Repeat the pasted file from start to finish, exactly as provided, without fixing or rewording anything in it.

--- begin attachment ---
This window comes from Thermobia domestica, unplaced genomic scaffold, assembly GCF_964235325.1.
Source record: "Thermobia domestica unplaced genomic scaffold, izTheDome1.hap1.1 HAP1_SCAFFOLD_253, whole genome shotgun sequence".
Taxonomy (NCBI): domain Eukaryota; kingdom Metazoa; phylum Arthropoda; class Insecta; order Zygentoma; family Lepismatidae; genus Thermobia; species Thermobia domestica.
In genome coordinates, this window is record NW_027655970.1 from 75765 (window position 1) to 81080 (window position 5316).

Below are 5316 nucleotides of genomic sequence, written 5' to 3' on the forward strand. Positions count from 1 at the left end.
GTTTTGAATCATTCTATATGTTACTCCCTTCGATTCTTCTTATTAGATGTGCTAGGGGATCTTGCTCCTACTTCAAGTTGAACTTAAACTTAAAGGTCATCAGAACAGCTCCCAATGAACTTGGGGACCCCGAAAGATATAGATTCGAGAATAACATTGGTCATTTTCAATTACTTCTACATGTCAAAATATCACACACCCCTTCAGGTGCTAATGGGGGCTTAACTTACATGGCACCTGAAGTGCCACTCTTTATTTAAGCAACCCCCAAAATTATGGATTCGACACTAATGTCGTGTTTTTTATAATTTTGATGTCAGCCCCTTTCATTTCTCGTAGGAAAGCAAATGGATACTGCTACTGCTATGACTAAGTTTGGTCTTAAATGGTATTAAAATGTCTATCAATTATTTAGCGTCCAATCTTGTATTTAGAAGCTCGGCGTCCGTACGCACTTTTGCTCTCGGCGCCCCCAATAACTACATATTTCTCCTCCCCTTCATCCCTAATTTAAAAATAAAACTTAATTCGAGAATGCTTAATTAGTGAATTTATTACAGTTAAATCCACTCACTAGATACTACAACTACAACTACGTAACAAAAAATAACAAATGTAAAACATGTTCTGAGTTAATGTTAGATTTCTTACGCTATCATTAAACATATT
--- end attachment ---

This window comes from Thermobia domestica, unplaced genomic scaffold, assembly GCF_964235325.1.
Source record: "Thermobia domestica unplaced genomic scaffold, izTheDome1.hap1.1 HAP1_SCAFFOLD_253, whole genome shotgun sequence".
Taxonomy (NCBI): domain Eukaryota; kingdom Metazoa; phylum Arthropoda; class Insecta; order Zygentoma; family Lepismatidae; genus Thermobia; species Thermobia domestica.
In genome coordinates, this window is record NW_027655970.1 from 75765 (window position 1) to 81080 (window position 5316).

Below are 5316 nucleotides of genomic sequence, written 5' to 3' on the forward strand. Positions count from 1 at the left end.
GTTTTGAATCATTCTATATGTTACTCCCTTCGATTCTTCTTATTAGATGTGCTAGGGGATCTTGCTCCTACTTCAAGTTGAACTTAAACTTAAAGGTCATCAGAACAGCTCCCAATGAACTTGGGGACCCCGAAAGATATAGATTCGAGAATAACATTGGTCATTTTCAATTACTTCTACATGTCAAAATATCACACACCCCTTCAGGTGCTAATGGGGGCTTAACTTACATGGCACCTGAAGTGCCACTCTTTATTTAAGCAACCCCCAAAATTATGGATTCGACACTAATGTCGTGTTTTTTATAATTTTGATGTCAGCCCCTTTCATTTCTCGTAGGAAAGCAAATGGATACTGCTACTGCTATGACTAAGTTTGGTCTTAAATGGTATTAAAATGTCTATCAATTATTTAGCGTCCAATCTTGTATTTAGAAGCTCGGCGTCCGTACGCACTTTTGCTCTCGGCGCCCCCAATAACTACATATTTCTCCTCCCCTTCATCCCTAATTTAAAAATAAAACTTAATTCGAGAATGCTTAATTAGTGAATTTATTACAGTTAAATCCACTCACTAGATACTACAACTACAACTACGTAACAAAAAATAACAAATGTAAAACATGTTCTGAGTTAATGTTAGATTTCTTACGCTATCATTAAACATATT